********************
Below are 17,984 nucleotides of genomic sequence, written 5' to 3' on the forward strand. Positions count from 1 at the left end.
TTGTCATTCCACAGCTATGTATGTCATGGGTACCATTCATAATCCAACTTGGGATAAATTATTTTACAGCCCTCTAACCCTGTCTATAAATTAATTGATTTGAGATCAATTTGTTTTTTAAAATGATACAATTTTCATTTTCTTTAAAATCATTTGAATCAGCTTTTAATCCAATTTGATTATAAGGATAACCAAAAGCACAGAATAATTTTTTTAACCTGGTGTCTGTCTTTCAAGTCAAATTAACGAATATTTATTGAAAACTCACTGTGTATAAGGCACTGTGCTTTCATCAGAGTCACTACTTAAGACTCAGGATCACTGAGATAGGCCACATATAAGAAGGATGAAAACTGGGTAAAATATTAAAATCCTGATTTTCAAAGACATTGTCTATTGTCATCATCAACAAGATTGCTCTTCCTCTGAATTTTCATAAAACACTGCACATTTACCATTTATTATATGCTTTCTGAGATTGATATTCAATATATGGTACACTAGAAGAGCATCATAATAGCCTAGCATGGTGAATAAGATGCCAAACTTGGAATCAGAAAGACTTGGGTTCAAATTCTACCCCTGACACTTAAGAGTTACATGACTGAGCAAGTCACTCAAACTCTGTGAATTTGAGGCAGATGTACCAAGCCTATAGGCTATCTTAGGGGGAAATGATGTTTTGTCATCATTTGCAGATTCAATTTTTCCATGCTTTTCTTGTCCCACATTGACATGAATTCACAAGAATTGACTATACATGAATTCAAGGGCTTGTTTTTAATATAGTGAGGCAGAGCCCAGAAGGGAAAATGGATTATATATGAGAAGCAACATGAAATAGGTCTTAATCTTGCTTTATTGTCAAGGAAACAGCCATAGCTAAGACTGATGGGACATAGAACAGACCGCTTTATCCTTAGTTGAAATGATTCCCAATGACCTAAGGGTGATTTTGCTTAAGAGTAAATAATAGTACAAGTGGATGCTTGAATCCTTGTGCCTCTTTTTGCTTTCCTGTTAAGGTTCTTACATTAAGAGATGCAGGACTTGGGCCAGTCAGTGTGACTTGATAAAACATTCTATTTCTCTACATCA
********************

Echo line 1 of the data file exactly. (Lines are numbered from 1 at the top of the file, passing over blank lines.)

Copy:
Below are 17,984 nucleotides of genomic sequence, written 5' to 3' on the forward strand. Positions count from 1 at the left end.